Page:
I would like to get a list of variable names as strings. For example,

x = 1;
y = 2;
Map[SymbolName, Unevaluated /@ Unevaluated@{x, y}]

{"x", "y"}

This works well. However, if I use

Map[SymbolName @* Unevaluated, Unevaluated@{x, y}]

It does not work and drops an error message

SymbolName::sym: Argument 1 at position 1 is expected to be a symbol.

What's the difference between the two?

  • 1
    $\begingroup$ related/duplicate: mathematica.stackexchange.com/q/54762/5 $\endgroup$
    – rm -rf
    Jul 22, 2014 at 4:50
  • $\begingroup$ @rm-rf thanks for pointing that out. If at the first moment I realized it is a Composition problem, I would have found that post :) $\endgroup$
    – Yi Wang
    Jul 22, 2014 at 4:53

2 Answers 2


As rm -rf pointed out this is because of the behavior I was addressing in my question:

Unfortunately as explained there (at least at present) there is no built-in way to make a composite function that respects hold Attributes.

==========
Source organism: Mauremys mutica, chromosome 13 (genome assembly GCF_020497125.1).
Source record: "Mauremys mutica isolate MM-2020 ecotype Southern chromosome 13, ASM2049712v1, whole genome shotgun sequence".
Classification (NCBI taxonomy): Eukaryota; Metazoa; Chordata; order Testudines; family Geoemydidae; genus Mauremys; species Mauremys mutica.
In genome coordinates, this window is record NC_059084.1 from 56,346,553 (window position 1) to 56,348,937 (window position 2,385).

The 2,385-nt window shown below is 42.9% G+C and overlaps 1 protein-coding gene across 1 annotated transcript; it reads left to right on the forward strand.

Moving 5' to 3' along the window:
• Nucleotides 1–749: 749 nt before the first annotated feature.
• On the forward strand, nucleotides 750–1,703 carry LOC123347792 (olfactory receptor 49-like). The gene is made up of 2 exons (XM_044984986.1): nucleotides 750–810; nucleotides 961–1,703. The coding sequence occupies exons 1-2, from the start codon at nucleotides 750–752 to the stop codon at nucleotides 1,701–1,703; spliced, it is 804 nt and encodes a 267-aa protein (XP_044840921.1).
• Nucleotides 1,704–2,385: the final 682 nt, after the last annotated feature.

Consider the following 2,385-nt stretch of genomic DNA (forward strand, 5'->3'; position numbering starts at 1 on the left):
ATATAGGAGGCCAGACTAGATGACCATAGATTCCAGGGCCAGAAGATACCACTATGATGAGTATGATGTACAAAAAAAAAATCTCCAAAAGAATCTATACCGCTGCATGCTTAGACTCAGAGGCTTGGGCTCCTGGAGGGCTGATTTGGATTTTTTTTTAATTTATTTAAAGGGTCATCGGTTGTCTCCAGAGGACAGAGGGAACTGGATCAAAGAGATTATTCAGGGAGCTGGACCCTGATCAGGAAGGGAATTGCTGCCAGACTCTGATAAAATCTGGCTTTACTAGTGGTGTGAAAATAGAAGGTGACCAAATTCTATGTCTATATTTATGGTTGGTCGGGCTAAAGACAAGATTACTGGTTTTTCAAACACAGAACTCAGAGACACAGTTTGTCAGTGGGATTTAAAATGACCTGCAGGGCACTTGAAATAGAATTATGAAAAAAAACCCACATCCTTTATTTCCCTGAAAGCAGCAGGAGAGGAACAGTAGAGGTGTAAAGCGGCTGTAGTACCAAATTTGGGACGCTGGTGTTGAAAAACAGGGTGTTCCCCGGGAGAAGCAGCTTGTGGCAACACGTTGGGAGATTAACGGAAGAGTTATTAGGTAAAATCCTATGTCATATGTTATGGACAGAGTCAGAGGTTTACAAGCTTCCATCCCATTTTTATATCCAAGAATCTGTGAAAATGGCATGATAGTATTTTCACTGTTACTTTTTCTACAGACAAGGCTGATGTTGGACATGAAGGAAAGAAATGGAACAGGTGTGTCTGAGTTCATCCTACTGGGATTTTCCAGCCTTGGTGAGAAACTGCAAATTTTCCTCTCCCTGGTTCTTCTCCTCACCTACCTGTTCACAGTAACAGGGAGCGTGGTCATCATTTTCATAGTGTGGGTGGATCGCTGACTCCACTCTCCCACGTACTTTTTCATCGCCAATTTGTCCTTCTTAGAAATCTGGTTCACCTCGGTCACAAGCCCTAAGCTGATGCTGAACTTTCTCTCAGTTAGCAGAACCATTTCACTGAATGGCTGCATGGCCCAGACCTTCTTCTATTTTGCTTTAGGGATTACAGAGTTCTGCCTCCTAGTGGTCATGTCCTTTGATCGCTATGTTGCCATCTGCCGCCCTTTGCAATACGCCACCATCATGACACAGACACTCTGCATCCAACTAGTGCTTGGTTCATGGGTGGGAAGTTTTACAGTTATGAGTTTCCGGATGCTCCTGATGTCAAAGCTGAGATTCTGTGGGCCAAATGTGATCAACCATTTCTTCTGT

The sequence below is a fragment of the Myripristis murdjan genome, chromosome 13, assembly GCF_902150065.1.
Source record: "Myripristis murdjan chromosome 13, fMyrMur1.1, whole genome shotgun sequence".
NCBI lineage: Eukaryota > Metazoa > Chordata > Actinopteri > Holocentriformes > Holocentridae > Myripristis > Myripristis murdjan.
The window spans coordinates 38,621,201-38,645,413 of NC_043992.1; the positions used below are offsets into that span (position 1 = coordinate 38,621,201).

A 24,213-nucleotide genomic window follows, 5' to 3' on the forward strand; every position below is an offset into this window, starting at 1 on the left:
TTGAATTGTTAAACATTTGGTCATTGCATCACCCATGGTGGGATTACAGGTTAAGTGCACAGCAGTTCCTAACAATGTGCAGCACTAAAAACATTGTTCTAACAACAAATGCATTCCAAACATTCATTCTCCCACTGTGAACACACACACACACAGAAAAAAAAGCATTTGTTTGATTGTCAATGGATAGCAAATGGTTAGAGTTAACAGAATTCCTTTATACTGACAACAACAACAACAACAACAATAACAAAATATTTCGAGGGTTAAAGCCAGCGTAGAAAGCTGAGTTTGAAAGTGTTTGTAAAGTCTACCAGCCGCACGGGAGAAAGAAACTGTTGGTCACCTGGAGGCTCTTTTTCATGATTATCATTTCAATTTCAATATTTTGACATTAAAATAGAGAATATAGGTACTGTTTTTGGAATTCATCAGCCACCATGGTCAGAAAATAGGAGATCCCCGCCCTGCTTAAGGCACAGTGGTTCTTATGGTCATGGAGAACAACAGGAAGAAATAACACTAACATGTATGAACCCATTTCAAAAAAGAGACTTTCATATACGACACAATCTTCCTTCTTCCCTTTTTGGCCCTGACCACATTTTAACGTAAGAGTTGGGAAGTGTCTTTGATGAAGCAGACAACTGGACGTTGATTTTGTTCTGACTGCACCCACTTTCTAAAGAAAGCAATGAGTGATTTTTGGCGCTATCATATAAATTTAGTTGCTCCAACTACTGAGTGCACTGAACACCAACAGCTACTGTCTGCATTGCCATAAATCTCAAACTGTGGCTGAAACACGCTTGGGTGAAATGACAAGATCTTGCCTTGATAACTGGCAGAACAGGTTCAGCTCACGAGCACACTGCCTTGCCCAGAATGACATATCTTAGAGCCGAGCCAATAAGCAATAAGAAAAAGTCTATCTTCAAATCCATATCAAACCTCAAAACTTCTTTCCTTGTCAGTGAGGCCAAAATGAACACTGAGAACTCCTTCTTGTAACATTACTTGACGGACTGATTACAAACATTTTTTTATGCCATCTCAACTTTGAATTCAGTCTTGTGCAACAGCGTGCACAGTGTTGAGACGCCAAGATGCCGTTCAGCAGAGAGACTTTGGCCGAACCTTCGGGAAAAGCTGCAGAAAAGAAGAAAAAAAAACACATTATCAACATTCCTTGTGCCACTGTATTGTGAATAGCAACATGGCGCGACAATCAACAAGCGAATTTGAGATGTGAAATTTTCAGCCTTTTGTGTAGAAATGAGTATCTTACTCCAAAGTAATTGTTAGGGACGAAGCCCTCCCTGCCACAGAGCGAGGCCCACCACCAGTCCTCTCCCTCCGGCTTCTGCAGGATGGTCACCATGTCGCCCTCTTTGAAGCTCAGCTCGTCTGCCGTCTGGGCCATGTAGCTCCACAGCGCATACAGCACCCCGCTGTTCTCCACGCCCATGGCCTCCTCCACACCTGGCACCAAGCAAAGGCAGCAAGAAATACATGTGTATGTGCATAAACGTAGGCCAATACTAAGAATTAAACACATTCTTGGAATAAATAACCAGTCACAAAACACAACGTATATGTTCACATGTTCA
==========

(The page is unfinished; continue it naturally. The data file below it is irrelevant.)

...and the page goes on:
For the purpose of performing the action in your question your original code is one of the standard methods. For more examples and details see:

You could manually create a Function object with a hold attribute, or you could use my comp function from the linked thread, e.g.:

Map[comp[SymbolName, Unevaluated], Unevaluated@{x, y}]
{"x", "y"}

Most often however I use what I call the "injector pattern" to avoid evaluation.
Here a variation with Cases is appropriate:

Cases[Hold[x, y], s_ :> SymbolName @ Unevaluated @ s]
{"x", "y"}

After more thoughts, I think I understood what's going on. Because a composed function SymbolName @* Unevaluated does not exhibit the HoldAllComplete attribute of Unevaluated. So the expression is evaluated before feeding into SymbolName @* Unevaluated.

A lesson is that, if we want to keep HoldFirst, HoldAll ... attributes, we have to map the functions one by one, instead of all together.


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